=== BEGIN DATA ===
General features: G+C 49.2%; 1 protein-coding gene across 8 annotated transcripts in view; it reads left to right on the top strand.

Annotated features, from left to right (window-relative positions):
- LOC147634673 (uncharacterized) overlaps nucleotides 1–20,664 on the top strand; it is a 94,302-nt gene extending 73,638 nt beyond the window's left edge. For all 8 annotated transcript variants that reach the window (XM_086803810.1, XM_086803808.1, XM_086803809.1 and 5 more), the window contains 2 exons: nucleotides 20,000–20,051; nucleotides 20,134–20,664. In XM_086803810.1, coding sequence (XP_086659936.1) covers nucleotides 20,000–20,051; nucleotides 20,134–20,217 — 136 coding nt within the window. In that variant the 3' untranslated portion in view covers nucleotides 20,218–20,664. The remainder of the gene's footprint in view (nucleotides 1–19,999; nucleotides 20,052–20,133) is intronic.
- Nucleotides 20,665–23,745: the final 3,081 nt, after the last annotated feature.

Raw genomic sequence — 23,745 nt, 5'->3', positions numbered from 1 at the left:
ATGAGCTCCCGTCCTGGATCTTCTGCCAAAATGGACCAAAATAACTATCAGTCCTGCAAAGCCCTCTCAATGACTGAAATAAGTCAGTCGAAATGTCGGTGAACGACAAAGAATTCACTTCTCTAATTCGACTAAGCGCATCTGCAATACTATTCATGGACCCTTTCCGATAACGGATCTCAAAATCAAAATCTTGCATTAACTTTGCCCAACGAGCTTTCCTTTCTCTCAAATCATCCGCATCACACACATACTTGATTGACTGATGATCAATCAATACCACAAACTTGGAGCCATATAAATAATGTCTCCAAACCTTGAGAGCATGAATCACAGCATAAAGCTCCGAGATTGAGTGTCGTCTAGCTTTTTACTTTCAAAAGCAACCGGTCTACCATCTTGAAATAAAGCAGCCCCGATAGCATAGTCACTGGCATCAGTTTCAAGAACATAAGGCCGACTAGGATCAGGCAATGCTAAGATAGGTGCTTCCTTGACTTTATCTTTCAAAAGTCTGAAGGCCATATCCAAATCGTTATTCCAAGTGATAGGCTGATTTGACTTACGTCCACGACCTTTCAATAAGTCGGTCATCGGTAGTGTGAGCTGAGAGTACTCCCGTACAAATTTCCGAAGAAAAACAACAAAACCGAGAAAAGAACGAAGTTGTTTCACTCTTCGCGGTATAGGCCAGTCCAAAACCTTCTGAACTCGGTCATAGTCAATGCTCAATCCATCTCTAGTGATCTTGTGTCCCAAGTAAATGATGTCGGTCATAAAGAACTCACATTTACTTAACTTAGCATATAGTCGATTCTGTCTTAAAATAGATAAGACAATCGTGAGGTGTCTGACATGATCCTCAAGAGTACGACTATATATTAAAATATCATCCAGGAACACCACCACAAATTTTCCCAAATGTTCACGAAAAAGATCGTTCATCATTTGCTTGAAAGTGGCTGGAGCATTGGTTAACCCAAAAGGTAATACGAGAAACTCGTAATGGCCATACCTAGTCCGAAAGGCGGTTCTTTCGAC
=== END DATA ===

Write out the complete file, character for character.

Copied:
General features: G+C 49.2%; 1 protein-coding gene across 8 annotated transcripts in view; it reads left to right on the top strand.

Annotated features, from left to right (window-relative positions):
- LOC147634673 (uncharacterized) overlaps nucleotides 1–20,664 on the top strand; it is a 94,302-nt gene extending 73,638 nt beyond the window's left edge. For all 8 annotated transcript variants that reach the window (XM_086803810.1, XM_086803808.1, XM_086803809.1 and 5 more), the window contains 2 exons: nucleotides 20,000–20,051; nucleotides 20,134–20,664. In XM_086803810.1, coding sequence (XP_086659936.1) covers nucleotides 20,000–20,051; nucleotides 20,134–20,217 — 136 coding nt within the window. In that variant the 3' untranslated portion in view covers nucleotides 20,218–20,664. The remainder of the gene's footprint in view (nucleotides 1–19,999; nucleotides 20,052–20,133) is intronic.
- Nucleotides 20,665–23,745: the final 3,081 nt, after the last annotated feature.

Raw genomic sequence — 23,745 nt, 5'->3', positions numbered from 1 at the left:
ATGAGCTCCCGTCCTGGATCTTCTGCCAAAATGGACCAAAATAACTATCAGTCCTGCAAAGCCCTCTCAATGACTGAAATAAGTCAGTCGAAATGTCGGTGAACGACAAAGAATTCACTTCTCTAATTCGACTAAGCGCATCTGCAATACTATTCATGGACCCTTTCCGATAACGGATCTCAAAATCAAAATCTTGCATTAACTTTGCCCAACGAGCTTTCCTTTCTCTCAAATCATCCGCATCACACACATACTTGATTGACTGATGATCAATCAATACCACAAACTTGGAGCCATATAAATAATGTCTCCAAACCTTGAGAGCATGAATCACAGCATAAAGCTCCGAGATTGAGTGTCGTCTAGCTTTTTACTTTCAAAAGCAACCGGTCTACCATCTTGAAATAAAGCAGCCCCGATAGCATAGTCACTGGCATCAGTTTCAAGAACATAAGGCCGACTAGGATCAGGCAATGCTAAGATAGGTGCTTCCTTGACTTTATCTTTCAAAAGTCTGAAGGCCATATCCAAATCGTTATTCCAAGTGATAGGCTGATTTGACTTACGTCCACGACCTTTCAATAAGTCGGTCATCGGTAGTGTGAGCTGAGAGTACTCCCGTACAAATTTCCGAAGAAAAACAACAAAACCGAGAAAAGAACGAAGTTGTTTCACTCTTCGCGGTATAGGCCAGTCCAAAACCTTCTGAACTCGGTCATAGTCAATGCTCAATCCATCTCTAGTGATCTTGTGTCCCAAGTAAATGATGTCGGTCATAAAGAACTCACATTTACTTAACTTAGCATATAGTCGATTCTGTCTTAAAATAGATAAGACAATCGTGAGGTGTCTGACATGATCCTCAAGAGTACGACTATATATTAAAATATCATCCAGGAACACCACCACAAATTTTCCCAAATGTTCACGAAAAAGATCGTTCATCATTTGCTTGAAAGTGGCTGGAGCATTGGTTAACCCAAAAGGTAATACGAGAAACTCGTAATGGCCATACCTAGTCCGAAAGGCGGTTCTTTCGAC